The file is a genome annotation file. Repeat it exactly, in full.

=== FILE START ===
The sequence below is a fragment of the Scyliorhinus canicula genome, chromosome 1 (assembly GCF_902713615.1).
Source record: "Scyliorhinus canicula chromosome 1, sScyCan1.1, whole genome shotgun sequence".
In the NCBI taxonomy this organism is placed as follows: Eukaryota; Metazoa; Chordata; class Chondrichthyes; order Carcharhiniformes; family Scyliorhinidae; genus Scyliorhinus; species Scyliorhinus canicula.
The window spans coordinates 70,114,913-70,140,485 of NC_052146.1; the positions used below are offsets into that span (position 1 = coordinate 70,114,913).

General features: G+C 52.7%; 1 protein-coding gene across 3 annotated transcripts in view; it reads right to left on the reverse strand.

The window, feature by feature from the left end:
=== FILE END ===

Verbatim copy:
The sequence below is a fragment of the Scyliorhinus canicula genome, chromosome 1 (assembly GCF_902713615.1).
Source record: "Scyliorhinus canicula chromosome 1, sScyCan1.1, whole genome shotgun sequence".
In the NCBI taxonomy this organism is placed as follows: Eukaryota; Metazoa; Chordata; class Chondrichthyes; order Carcharhiniformes; family Scyliorhinidae; genus Scyliorhinus; species Scyliorhinus canicula.
The window spans coordinates 70,114,913-70,140,485 of NC_052146.1; the positions used below are offsets into that span (position 1 = coordinate 70,114,913).

General features: G+C 52.7%; 1 protein-coding gene across 3 annotated transcripts in view; it reads right to left on the reverse strand.

The window, feature by feature from the left end: